"If you're looking for the truth of the truth, you shouldn't be a rabbi."
Moses goes into the clouds and brings back the Torah, an echo of an encounter with truth, an echo of cloudy confusion. And we - we follow some rules and try to make the least bad decisions we can, with infinite trust and minimal certainty.
Be'ezrat Hashem. Shabbat shalom!
Vayera 5781 - A plague rages
דֶּבֶר בָּעִיר, כַּנֵּס רַגְלֶיךָ
A plague rages in the City -
Go inside (Talmud, Bava Kamma 60b)
Something in us senses the Outside. This interface between in and out is what we call 'the world'. We perceive this world through sensation, not knowledge. I don't know this plague really, except through numbers and headlines. But I sense my warm breath against the inside of my mask, and know that I am alive, and that there is a plague outside. Sometimes I smell wet leaves or coffee or a bakery, and I also sense that I am smelling, and understand that the plague hasn't reached me yet.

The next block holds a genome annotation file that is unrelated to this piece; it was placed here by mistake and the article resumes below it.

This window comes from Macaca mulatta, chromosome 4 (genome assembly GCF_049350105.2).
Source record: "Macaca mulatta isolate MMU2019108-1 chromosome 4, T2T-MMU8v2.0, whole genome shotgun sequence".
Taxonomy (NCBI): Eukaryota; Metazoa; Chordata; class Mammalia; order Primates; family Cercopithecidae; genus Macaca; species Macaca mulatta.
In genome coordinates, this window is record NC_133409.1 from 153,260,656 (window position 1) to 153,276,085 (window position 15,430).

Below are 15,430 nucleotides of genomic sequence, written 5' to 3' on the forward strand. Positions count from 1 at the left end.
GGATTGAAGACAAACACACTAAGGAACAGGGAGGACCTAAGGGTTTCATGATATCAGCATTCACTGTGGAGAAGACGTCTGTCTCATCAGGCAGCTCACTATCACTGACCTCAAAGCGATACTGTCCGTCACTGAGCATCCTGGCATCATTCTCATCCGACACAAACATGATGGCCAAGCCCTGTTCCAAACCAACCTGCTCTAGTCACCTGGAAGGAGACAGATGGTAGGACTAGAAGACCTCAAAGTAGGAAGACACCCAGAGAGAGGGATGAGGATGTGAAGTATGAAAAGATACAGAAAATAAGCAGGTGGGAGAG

A plague rages out there -
Like Noah, looking for a safe space in the storm. 'Bo el ha-teiva', he was told, come into the Word. Words are another interface between our insides and the Others. We can listen to our own words, use them as paths back inwards, or try to fling them out and reach across the divide. But there's a plague out there, we're socially distant, and words are weak.
Everyone I know carries sadness somewhere inside. We hide it from each other in words or with silence. Everyone thinks they are alone with the sadness, and it's often true. But now we have to go inwards, face ourselves. There's a plague out there.